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2015 Sports Law Year in Review

Back in January, we made some predictions on what the top sports law stories would be in 2015.  As we approach the end of the year, here’s a look at how our predictions turned out and what we missed in a year of exciting sports law developments.

Concussions and Player Safety

Noting the growing pressure surrounding the NFL on concussion issues, we said that concussions and player safety would be a story to watch in 2015.  With serious concerns about the handling of Case Keenum’s concussion in November and the release of “Concussion,” the film about the NFL’s suppression of brain damage research, head trauma in professional sports (especially in the NFL) continues to be a story to watch.  Throughout the year, the battle over the NFL’s concussion settlement continued with the settlement initially rejected, then accepted, then appealed.  The NHL is also dealing with a concussion lawsuit, and we haven’t seen the last of the NFL’s concussion issues, so expect this to still be in the headlines in 2016.

Ownership Disputes

We predicted that ownership disputes would be prevalent this year and we were right.  From the beginning, leaks about owners’ feelings on the Patriots dominated Deflategate headlines.  More recently NFL owners are considering a three-way battle to move an NFL franchise to Los Angeles.  Perhaps the most public and significant ownership battle was Tom Benson’s fight to retain control of the two pro sports franchises he owns – the New Orleans Saints and Pelicans.  Benson altered his succession plans, disinheriting family members and putting future control of his teams in the hands of his wife.  Eventually, a judge ruled that Benson was mentally competent at the time he changed his succession plan, but the fight over non-voting shares of his teams still continues.

The NCAA’s Ups and Downs

We anticipated that NCAA lawsuits and scandals would dominate the headlines and that held true all year.  Although the NCAA was under siege from all sides to start 2015, the organization managed some significant victories this year.  The NLRB declined to exercise jurisdiction over Northwestern athletes’ attempt to unionize, indefinitely postponing unionization attempts for college athletes.  The Ninth Circuit partially affirmed and partially vacated the O’Bannon decision in what was a tremendous victory for the NCAA.  The decision also closed the door on certain NCAA reform models.  Barring a Supreme Court grant of certiorari, the recent denial of rehearing ends one of the highest profile sports law cases of the last few years.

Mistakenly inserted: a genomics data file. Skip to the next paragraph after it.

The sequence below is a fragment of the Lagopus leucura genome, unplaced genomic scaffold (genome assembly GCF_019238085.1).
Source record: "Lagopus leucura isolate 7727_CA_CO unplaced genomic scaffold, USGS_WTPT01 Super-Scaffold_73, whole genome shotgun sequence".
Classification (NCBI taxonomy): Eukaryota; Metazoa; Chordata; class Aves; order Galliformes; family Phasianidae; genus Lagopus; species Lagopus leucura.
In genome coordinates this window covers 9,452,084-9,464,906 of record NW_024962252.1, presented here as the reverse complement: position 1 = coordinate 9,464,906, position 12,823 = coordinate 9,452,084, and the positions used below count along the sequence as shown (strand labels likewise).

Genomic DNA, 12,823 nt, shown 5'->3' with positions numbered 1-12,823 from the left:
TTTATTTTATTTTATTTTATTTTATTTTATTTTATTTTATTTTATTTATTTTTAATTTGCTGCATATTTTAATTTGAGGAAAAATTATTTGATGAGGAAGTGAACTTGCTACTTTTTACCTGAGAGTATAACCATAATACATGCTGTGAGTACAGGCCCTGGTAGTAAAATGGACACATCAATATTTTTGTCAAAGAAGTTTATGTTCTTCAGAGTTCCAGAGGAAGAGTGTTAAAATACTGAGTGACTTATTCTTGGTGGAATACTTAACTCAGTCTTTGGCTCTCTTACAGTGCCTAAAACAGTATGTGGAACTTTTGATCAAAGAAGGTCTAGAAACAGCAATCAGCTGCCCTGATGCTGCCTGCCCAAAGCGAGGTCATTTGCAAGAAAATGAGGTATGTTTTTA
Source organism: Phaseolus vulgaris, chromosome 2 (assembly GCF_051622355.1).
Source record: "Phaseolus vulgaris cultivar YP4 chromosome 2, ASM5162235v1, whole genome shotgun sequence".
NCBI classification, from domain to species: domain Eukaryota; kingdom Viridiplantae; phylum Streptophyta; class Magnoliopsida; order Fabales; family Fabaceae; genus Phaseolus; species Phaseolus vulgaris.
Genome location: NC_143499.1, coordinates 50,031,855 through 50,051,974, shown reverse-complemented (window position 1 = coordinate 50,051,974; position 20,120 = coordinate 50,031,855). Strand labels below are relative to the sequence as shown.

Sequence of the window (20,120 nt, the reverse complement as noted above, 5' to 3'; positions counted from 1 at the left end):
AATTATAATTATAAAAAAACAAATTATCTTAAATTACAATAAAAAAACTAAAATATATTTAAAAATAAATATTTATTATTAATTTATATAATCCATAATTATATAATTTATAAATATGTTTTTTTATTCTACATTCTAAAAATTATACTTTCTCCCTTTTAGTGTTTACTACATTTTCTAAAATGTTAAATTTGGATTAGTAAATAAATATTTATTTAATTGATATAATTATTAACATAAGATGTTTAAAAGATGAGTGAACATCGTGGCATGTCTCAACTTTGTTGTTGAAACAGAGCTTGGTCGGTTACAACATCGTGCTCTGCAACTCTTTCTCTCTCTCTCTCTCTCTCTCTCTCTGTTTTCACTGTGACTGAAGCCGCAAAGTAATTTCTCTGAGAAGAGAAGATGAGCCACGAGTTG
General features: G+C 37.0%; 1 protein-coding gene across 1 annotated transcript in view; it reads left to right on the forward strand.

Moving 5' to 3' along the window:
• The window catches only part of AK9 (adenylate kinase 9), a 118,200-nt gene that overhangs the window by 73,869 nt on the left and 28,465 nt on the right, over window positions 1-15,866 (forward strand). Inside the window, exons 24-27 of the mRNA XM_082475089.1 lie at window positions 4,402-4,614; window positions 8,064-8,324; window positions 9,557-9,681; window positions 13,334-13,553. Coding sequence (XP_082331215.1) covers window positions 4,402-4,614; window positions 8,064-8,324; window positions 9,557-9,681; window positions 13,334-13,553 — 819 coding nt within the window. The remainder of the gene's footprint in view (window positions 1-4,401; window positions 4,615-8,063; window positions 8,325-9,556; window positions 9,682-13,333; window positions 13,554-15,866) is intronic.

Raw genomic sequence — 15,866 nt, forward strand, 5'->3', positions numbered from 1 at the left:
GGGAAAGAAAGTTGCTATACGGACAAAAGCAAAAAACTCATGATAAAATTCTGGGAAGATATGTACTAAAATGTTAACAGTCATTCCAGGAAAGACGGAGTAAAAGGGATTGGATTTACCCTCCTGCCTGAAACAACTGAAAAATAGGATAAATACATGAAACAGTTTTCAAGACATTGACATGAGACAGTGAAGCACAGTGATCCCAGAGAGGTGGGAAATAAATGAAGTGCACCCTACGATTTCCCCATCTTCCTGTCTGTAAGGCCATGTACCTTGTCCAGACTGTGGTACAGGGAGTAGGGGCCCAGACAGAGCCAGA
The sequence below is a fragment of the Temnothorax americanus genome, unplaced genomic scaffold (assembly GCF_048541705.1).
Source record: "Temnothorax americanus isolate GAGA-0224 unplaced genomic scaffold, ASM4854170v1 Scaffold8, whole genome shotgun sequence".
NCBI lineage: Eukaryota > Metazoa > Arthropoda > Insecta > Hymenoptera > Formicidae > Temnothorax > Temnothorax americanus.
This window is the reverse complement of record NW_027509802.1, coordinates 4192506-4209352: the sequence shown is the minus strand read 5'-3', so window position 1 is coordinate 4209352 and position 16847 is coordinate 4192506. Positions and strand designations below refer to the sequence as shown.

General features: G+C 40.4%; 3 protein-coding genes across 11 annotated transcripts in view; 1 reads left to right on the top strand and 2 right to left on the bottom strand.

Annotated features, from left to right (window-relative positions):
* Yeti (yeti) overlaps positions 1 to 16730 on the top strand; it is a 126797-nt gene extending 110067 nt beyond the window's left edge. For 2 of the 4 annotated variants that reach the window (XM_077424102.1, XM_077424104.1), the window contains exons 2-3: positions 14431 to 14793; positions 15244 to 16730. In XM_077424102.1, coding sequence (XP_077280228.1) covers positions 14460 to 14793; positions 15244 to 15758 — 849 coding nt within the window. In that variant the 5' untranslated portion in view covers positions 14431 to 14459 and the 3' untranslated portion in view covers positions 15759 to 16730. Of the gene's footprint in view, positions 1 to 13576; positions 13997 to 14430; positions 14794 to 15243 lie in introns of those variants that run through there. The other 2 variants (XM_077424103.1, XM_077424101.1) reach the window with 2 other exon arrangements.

That’s not to say all the scandals and lawsuits disappeared by any means.  Though the NCAA moved on from the Sandusky scandal, reaching a settlement with Penn State that largely reversed much of its initial sanctions, a host of other issues arose.  The Jameis Winston sexual assault scandal played out mostly in the media and outside the courtroom, although a Title IX suit was eventually filed by his accuser.  The UNC academic fraud scandal that rocked the NCAA continued to metastasize, even though the NCAA has an ill-defined role in academic fraud cases.

Meanwhile, Jeffrey Kessler’s antitrust lawsuit is still hanging over the NCAA’s head.  Don’t expect NCAA sports law news to quiet down in 2016, even if some of the more significant cases have wrapped up.

The FIFA Scandal

While we were under no delusions concerning the corrupt nature of FIFA, we couldn’t have foreseen the Department of Justice’s enormous and now public investigation into the soccer governing body.  2015 was the year FIFA earned its title as most corrupt sports organization in the world.  After FIFA officials were arrested and indicted on corruption charges, the scandal kept spreading and continues to affect the soccer world.  Much of the investigation has focused on South and Central America, but the scandal has brought down the most powerful officials in the organization.  Newly re-elected FIFA President Sepp Blatter decided to resign.  Chuck Blazer was banned for life.  Blatter and UEFA head Michael Platini each received eight year bans.  And CONCACAF is now governed by committee after its past three presidents were indicted.

Sports Gambling and the Legal Quagmire of Fantasy Sports

We predicted that the sports gambling legalization cause would see some movement in 2015, but the cause was dealt a setback when the Third Circuit dealt New Jersey a loss in its sports betting case.  We can be sure this discussion will continue into 2016 as the court rehears the case.

In the fall of 2015, fantasy sports, which had ensconced themselves within a dubious legal loophole, became embroiled in scandal and scrutiny.  Before securing sound legal footing, DraftKings and FanDuel said goodbye to any remaining obscurity with an ad blitz to start the NCAA and NFL football seasons.  The result has been an astounding failure, with nearly every state scrutinizing the legal situation of daily fantasy sports.  Although Massachusetts has taken a favorable approach, Nevada and New York have gone the other way.  State scrutiny and regulation of the DFS industry, as well as the corresponding lawsuits to follow will no doubt continue to draw headlines the sports law world in 2016.

Stadium Financing